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April 08, 1994 - Image 8

Resource type:
Text
Publication:
The Detroit Jewish News, 1994-04-08

Disclaimer: Computer generated plain text may have errors. Read more about this.

ONE DAY ONLY!

WAREHOUSE SALE

SATURDAY
APRIL 9th

•• • • • •

10am a 5pm

75' OFF
75' OFF

Bernhardt Showroom Samples...

Occasional Tables, Cocktail Tables

Bernhardt Contemporary
Game Chairs in Leather...Set of 2 or 4

Was '1160 ea....Now S 290 ea.

50%

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OR MORE...ALL FURNITURE
IN THE WAREHOUSE!

BUSES page 1

which inspects the buses, has
given UHS Transportation an
overall rating of "poor" for at
least three years.
February's inspection moti-
vated Officer Hogan to scruti-
nize UHS Transportation
records to determine if buses
were run while red-tagged.
Messy record-keeping, howev-
er, is hampering his inquiry.
"UHS Transportation was
very lax in keeping mainte-
nance records," Officer Hogan
said. "Wherever they could find
a place to set a piece of paper
down, that's where they put it.
There wasn't any order to it.
They had all the inspection
forms haphazardly put in a
file."
The state removed UHS
Transportation from the honor
system because the company
did not file "self-reinspection"
forms. After buses are red-
tagged, private companies must
send the state self-reinspection

"I've found forms
signed but never
mailed."

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SHERWOOD
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Studios
Warehouse

M EADOWBRO OK RD.

Bruce Schjolin

10 MILE

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8

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forms verifying that buses are
road-worthy.
Officer Hogan said the state
did not receive these forms for
most of the 29 UHS vehicles he
red-tagged last fall — includ-
ing the four he reevaluated in
February.
Bruce Schjolin, who became
UHS Transportation director
in late February, said: "I've
found several forms that were
signed but never mailed."
Despite scanty documenta-
tion, the Motor Carrier Division
will send any evidence of im-
proper operations to the state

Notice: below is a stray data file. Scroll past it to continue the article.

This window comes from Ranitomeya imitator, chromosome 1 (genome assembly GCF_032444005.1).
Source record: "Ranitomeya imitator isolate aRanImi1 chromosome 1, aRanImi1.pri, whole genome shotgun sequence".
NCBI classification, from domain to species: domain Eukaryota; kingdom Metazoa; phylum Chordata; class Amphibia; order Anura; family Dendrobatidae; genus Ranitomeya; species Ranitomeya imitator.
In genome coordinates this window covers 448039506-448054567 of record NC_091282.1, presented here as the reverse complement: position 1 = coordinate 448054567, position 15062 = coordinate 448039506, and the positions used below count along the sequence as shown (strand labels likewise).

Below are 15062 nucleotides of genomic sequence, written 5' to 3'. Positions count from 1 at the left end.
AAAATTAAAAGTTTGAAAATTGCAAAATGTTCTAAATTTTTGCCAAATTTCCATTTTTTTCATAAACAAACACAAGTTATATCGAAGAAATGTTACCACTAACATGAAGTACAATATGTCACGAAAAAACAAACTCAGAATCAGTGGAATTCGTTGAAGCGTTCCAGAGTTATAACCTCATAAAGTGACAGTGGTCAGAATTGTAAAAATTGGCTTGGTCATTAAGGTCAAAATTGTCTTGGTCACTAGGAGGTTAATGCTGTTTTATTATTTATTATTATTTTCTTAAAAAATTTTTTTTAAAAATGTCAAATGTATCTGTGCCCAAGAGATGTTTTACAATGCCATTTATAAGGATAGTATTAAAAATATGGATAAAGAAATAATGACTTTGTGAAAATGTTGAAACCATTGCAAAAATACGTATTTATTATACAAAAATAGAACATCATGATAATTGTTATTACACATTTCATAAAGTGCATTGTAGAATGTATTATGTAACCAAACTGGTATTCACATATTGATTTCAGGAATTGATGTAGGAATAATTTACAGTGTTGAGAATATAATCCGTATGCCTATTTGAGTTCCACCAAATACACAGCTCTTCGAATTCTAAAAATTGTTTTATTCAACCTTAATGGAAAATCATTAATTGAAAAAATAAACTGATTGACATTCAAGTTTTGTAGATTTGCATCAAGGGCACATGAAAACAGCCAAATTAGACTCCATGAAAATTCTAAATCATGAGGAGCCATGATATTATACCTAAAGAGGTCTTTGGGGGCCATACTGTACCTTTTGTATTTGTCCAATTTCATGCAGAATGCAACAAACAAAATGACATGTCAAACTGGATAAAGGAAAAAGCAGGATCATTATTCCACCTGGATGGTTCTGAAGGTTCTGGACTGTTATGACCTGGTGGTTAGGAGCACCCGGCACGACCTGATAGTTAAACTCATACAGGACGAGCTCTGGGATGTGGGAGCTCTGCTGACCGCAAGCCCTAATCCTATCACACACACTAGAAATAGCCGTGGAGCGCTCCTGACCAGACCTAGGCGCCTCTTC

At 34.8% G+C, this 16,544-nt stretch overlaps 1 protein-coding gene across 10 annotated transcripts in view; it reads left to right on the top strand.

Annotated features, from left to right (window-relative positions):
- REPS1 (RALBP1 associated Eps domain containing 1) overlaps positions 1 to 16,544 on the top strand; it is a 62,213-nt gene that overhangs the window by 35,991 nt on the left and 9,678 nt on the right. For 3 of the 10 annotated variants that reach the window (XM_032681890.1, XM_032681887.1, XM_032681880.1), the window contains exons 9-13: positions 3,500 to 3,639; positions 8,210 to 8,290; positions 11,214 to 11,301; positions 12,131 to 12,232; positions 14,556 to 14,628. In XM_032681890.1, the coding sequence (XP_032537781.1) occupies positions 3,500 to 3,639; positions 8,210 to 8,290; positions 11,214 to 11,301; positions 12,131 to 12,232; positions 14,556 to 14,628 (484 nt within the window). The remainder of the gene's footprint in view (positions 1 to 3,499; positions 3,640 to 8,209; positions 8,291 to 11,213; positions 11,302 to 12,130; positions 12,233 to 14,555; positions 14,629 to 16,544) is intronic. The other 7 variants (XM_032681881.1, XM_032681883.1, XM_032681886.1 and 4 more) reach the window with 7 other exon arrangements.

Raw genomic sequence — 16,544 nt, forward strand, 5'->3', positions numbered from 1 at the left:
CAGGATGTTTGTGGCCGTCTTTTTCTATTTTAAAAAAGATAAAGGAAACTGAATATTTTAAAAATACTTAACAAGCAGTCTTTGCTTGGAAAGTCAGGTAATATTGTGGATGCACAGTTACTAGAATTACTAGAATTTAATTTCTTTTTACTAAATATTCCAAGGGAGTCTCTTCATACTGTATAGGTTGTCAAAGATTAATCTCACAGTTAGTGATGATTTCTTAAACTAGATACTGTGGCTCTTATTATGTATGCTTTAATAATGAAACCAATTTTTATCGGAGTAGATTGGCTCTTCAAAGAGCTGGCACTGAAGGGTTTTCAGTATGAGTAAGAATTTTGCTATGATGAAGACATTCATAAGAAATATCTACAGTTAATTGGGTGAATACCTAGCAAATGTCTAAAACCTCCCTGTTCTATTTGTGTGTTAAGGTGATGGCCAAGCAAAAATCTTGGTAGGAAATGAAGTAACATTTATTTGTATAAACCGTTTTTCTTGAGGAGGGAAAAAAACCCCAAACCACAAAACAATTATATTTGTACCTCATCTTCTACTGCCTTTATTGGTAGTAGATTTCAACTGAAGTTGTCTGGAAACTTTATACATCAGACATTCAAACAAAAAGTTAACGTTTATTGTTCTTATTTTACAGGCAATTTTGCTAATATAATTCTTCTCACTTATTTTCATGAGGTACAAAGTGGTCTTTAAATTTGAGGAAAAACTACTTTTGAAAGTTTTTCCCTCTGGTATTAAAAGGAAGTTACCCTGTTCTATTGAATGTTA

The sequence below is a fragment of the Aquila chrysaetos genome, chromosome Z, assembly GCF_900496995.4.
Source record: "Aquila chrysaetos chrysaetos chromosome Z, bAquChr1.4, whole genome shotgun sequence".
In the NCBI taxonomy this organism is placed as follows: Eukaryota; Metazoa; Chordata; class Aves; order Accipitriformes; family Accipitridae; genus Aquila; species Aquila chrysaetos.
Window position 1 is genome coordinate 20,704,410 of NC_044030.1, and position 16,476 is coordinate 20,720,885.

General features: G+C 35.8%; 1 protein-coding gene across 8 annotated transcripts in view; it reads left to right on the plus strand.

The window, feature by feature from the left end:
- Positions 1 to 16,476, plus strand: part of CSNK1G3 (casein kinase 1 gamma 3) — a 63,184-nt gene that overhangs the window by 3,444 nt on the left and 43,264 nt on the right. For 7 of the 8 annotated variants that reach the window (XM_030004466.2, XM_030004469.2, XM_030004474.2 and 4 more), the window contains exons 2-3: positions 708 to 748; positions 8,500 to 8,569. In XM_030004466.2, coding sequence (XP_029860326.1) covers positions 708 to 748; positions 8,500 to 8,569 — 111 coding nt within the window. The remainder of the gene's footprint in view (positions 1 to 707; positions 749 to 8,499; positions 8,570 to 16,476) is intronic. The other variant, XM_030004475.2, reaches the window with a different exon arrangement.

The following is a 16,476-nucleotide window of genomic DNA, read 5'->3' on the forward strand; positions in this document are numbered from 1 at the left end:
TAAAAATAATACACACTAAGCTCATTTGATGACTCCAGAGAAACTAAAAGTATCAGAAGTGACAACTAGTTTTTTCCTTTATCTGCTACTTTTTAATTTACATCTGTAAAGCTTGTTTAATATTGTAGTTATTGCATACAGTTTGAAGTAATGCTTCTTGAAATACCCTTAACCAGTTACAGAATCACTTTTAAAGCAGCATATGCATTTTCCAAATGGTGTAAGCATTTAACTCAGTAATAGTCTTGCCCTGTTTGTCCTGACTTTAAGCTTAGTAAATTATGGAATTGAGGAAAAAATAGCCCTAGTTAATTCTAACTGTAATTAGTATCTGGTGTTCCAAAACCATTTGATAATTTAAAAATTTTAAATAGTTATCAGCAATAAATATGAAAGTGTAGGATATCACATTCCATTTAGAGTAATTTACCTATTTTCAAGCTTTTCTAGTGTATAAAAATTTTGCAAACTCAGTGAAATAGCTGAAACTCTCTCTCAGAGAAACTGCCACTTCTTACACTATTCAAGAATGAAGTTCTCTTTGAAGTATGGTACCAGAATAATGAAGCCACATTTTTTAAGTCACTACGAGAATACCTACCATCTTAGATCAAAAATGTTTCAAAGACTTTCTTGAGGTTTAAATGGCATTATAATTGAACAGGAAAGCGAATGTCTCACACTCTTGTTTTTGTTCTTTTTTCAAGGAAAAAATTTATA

Attorney General's office, which
will determine if the company
violated the law.
Penalties could include fines
and jail terms. If individuals are
found guilty of allowing red-
tagged buses on the road with
passengers, they might have to
pay up to $500 for each infrac-
tion or serve a prison term of up
to three months — or both.
If the attorney general de-
termines that UHS
Transportation infringed upon
the law — but cannot pinpoint
the specific person(s) at fault—
the company can be fined.
Were state laws followed be-
fore Mr. Schjolin came on
board? "I have a 50-50 feeling
about it," Mr. Schjolin said.
"Some might have been fol-
lowed. Some might not have."
Jewish Federation officials
insist UHS buses on the road
are safe. They argue that re-
peat violations often occur dur-
ing state inspections because
UHS buses are old. UHS me-

chanics make repairs to the
red-tagged vehicles, but those
repairs often are short-lived.
Sgt. Stephan Turner, com-
mander of the Bus Inspection
Unit for the Michigan State
Police Motor Carrier Division,
does not completely accept this
explanation.
"What that doesn't address
is why we didn't receive the self-
reinspection forms. If we had
received the forms back, we
could take that argument into
account. But when we don't
have the forms, what are we go-
ing to go on?"

/



HOWITZER page 4

pelah cemetery and placed ad-
jacent to the 450 veterans
graves "to catch the attention of
all visitors to the cemetery," I
was appalled.
Visitors to Machpelah should
be reminded of the Jewish men
and women who gave their lives
by a simple but beautifully in-
scribed memorial.

Lincoln J. Racey
West Bloomfield

Matching Funds
For Arab Victims

Kudos to Sheldon Miller and
Congregation Beth Shalom for
their solicitation of funds to help (—/
the families of the people slain
at Hebron (Jewish News, March
18). I applaud their sense of fair-
ness and justice.
As a matter of fact I will go
one step farther. I will match
dollar for dollar all funds raised
to this date by the Arab com-
munity to help the families of
Jewish victims of Arab mur-
derers. This includes the 33 or
more slain since the handshake
in July, and the hundreds, nay
thousands, butchered since the
time of the Arab riots early in
this century.
I insist on only one condition.
These contributions by the Arab
community must have been ac-
companied with the following
statement which I quote di-
rectly from Mr. Miller:
"We are trying in some small
measure to let the victims' fam-
ilies know that we express our
deep sorrow over these
tragedies. We want to make it
clear that we are outraged by
these actions and we think
what happened was murder."
I invite others to join me in
this project. I offer them the cer-
tainty that it will not cost them
one red cent.

Ruth Beck
West Bloomfield

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